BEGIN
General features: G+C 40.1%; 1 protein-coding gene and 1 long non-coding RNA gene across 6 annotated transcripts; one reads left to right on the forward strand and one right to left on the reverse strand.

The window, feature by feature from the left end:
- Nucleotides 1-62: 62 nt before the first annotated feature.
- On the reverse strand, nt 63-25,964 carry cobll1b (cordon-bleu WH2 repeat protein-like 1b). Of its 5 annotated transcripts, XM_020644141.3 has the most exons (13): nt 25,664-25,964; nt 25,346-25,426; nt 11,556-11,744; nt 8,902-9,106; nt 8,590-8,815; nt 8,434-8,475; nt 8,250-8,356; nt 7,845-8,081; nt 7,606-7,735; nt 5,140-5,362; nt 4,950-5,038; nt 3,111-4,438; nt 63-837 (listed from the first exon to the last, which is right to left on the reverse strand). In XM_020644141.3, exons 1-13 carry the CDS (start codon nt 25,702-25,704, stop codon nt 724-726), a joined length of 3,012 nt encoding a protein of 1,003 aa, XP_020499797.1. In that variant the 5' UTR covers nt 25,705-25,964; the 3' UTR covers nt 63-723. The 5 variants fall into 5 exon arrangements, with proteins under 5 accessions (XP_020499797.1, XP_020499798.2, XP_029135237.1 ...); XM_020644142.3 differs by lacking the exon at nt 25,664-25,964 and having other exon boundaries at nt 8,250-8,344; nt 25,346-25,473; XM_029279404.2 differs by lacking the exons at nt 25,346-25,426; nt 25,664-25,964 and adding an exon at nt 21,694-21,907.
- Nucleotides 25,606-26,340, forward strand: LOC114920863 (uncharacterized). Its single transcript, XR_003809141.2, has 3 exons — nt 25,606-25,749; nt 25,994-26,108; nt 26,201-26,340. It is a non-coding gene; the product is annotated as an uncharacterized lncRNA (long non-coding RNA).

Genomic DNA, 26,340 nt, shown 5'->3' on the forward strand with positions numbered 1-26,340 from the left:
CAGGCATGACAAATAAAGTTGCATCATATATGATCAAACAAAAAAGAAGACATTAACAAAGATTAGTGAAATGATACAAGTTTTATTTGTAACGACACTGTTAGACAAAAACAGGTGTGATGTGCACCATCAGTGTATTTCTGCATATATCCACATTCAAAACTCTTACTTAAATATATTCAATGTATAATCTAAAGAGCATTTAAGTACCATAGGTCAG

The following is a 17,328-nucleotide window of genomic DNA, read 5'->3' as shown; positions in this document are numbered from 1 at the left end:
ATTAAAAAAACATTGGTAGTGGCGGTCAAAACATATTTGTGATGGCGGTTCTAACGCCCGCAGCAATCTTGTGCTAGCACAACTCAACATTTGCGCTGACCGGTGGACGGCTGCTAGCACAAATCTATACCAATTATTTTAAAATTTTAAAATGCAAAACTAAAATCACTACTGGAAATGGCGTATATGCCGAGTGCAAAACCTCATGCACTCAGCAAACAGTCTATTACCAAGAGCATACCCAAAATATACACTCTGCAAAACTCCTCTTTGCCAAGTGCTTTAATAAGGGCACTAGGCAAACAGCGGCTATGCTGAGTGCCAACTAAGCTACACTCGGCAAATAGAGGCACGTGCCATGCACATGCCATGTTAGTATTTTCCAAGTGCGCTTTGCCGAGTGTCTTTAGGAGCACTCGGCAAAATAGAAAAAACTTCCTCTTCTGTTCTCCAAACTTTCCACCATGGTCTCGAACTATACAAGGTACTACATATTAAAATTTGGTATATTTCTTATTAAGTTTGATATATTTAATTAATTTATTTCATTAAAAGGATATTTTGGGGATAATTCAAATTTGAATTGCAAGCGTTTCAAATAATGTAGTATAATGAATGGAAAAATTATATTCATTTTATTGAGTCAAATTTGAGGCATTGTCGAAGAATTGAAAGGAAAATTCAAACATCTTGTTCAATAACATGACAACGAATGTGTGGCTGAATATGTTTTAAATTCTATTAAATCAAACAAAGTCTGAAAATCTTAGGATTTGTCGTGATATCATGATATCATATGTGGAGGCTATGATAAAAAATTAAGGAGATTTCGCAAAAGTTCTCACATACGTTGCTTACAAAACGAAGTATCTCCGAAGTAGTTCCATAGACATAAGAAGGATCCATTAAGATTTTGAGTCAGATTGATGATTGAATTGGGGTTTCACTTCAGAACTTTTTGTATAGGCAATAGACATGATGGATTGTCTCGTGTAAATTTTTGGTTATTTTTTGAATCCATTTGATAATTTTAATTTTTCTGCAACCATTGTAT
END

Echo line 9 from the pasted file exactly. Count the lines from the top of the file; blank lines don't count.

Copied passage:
ATTAAAAAAACATTGGTAGTGGCGGTCAAAACATATTTGTGATGGCGGTTCTAACGCCCGCAGCAATCTTGTGCTAGCACAACTCAACATTTGCGCTGACCGGTGGACGGCTGCTAGCACAAATCTATACCAATTATTTTAAAATTTTAAAATGCAAAACTAAAATCACTACTGGAAATGGCGTATATGCCGAGTGCAAAACCTCATGCACTCAGCAAACAGTCTATTACCAAGAGCATACCCAAAATATACACTCTGCAAAACTCCTCTTTGCCAAGTGCTTTAATAAGGGCACTAGGCAAACAGCGGCTATGCTGAGTGCCAACTAAGCTACACTCGGCAAATAGAGGCACGTGCCATGCACATGCCATGTTAGTATTTTCCAAGTGCGCTTTGCCGAGTGTCTTTAGGAGCACTCGGCAAAATAGAAAAAACTTCCTCTTCTGTTCTCCAAACTTTCCACCATGGTCTCGAACTATACAAGGTACTACATATTAAAATTTGGTATATTTCTTATTAAGTTTGATATATTTAATTAATTTATTTCATTAAAAGGATATTTTGGGGATAATTCAAATTTGAATTGCAAGCGTTTCAAATAATGTAGTATAATGAATGGAAAAATTATATTCATTTTATTGAGTCAAATTTGAGGCATTGTCGAAGAATTGAAAGGAAAATTCAAACATCTTGTTCAATAACATGACAACGAATGTGTGGCTGAATATGTTTTAAATTCTATTAAATCAAACAAAGTCTGAAAATCTTAGGATTTGTCGTGATATCATGATATCATATGTGGAGGCTATGATAAAAAATTAAGGAGATTTCGCAAAAGTTCTCACATACGTTGCTTACAAAACGAAGTATCTCCGAAGTAGTTCCATAGACATAAGAAGGATCCATTAAGATTTTGAGTCAGATTGATGATTGAATTGGGGTTTCACTTCAGAACTTTTTGTATAGGCAATAGACATGATGGATTGTCTCGTGTAAATTTTTGGTTATTTTTTGAATCCATTTGATAATTTTAATTTTTCTGCAACCATTGTAT